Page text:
Remember the Nyayo?

| August 20, 2013 - 15.41UTC

Waga Odongo reflects on the vision to create a Kenyan ‘car for the people’

In 1986 President Moi asked University of Nairobi students to manufacture a car, “however ugly or slow”. It promised to be a project that would showcase Kenya’s self-sufficiency and heavy industry potential.

The request was reminiscent of German Chancellor Adolf Hitler asking Ferdinand Porsche in 1933 to make a car for the people – a move that led to the creation of the Volkswagen Beetle. Strongmen clearly have a thing for cars.

Moi’s project brought together engineers from Kenya Railways, Kenya Polytechnic, the military and Nairobi University. Parts were produced in military bases or at the Kenya Railway central workshops. After four years of banging and clanging – and a quarter of a billion shillings of public funds – the Nyayo Pioneer car was ready for public display. It even came in five different prototypes, including a five-door sedan, a sport coupe, a pickup and a rally version.

The car had a 1200cc engine and was to have a top speed of 120kph. The cars were launched with much pomp and glamour at the Kasarani Sports Complex. The President even took a short drive in one of the vehicles. The televised launch was a comedy of sorts, though, as only two of the five prototypes could actually move – and even then they couldn’t make it around the 400m track. The President had got his wish: the car was both ugly and slow.

The Nyayo Pioneer was an engineering disaster. The headlights, bumpers and boot did not come together neatly, and the car lacked the finesse you would expect from a consumer product.

The components were made by hand in different factories. The car’s manufacture was done mainly at night as it was a state secret – and you got the feeling that a lot of the welding and panel beating was done by hand in bad light. The car’s body was heavy and the engine simply could not cope with the burden.

Also, despite the goal of self-sufficiency, only 60 per cent of the car was built from locally-available material.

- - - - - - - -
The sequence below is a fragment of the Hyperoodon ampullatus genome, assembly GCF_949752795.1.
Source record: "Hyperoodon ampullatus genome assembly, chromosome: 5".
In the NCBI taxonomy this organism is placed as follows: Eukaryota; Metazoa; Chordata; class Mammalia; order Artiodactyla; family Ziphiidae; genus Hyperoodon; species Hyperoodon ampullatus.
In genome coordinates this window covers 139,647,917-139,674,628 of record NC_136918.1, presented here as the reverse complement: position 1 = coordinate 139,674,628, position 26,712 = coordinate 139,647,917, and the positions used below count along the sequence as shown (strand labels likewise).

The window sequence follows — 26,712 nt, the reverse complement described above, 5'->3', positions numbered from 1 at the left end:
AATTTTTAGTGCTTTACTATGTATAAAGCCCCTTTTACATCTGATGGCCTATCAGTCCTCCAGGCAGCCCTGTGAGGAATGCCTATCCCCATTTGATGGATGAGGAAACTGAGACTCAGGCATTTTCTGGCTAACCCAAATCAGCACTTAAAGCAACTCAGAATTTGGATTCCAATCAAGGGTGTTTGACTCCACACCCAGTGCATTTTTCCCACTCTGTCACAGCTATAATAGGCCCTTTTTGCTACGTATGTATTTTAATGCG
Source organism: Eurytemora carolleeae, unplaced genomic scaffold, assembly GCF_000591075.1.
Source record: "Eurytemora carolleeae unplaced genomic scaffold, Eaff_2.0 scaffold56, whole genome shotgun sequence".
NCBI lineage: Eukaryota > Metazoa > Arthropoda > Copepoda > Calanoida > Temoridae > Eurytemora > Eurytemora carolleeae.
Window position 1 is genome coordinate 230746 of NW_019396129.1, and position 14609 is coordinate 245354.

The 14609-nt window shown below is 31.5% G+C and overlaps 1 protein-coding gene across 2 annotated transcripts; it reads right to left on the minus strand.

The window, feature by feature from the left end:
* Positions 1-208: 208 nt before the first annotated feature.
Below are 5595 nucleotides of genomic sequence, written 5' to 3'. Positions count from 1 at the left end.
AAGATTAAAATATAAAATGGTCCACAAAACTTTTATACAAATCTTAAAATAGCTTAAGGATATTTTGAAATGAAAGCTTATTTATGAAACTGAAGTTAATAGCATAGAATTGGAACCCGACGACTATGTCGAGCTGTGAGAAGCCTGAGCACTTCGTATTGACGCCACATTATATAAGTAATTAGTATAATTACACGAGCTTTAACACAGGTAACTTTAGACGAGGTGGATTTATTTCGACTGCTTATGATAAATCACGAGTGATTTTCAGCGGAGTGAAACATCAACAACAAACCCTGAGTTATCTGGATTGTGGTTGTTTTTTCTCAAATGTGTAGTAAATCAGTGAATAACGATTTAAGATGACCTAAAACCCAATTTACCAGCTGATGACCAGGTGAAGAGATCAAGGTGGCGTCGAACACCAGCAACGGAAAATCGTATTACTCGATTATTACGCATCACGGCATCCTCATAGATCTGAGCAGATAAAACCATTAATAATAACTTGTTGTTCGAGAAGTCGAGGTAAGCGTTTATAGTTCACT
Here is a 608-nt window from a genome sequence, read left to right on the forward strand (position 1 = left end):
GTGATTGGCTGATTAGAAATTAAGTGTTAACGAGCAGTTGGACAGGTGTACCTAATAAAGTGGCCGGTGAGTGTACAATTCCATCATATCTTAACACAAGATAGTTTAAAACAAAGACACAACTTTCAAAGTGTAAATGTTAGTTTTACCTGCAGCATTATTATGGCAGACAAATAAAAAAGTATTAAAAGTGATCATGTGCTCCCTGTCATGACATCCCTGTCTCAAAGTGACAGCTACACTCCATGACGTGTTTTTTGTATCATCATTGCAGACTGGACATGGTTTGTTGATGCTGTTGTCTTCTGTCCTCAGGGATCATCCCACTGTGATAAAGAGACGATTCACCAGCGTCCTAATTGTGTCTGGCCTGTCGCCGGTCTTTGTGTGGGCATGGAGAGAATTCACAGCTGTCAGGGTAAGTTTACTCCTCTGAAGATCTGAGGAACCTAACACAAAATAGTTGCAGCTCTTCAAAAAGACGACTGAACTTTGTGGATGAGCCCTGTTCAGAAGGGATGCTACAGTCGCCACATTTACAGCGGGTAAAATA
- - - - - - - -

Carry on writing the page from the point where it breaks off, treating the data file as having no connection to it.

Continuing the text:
Not discouraged by what was clearly a massive failure, the government decided to go ahead with the mass production of this largely stationary car. They formed the Nyayo Motor Corporation (NMC) and brought in machines to help with the manufacture (machines that could work only on the engine, not the body).

Furthermore, at the same time more and more technical schools were closing, and they found fewer graduates to operate the machines that made the cars. NMC ended up operating at only 10 per cent of its mandated capacity.

The government did not have enough money to push the project all the way through. The total outlay for mass production required was Ksh7.8 billion. After the cash crunch of the 1990s and the IMF bailouts, the car project was put on the blocks permanently.

The Nyayo Motor Corporation was dissolved and its assets taken over by another company which bears its initials: the Numerical Machining Complex.

The only good thing that resulted from the project was the General Machining Complex, which remains, a quarter of a century later, the largest such company on the continent. It is one of the rare firms in Africa – save a few in Egypt and South Africa – that can make lathe machines, gearboxes, spare parts for cars, sugar-milling equipment and various locomotive spare parts.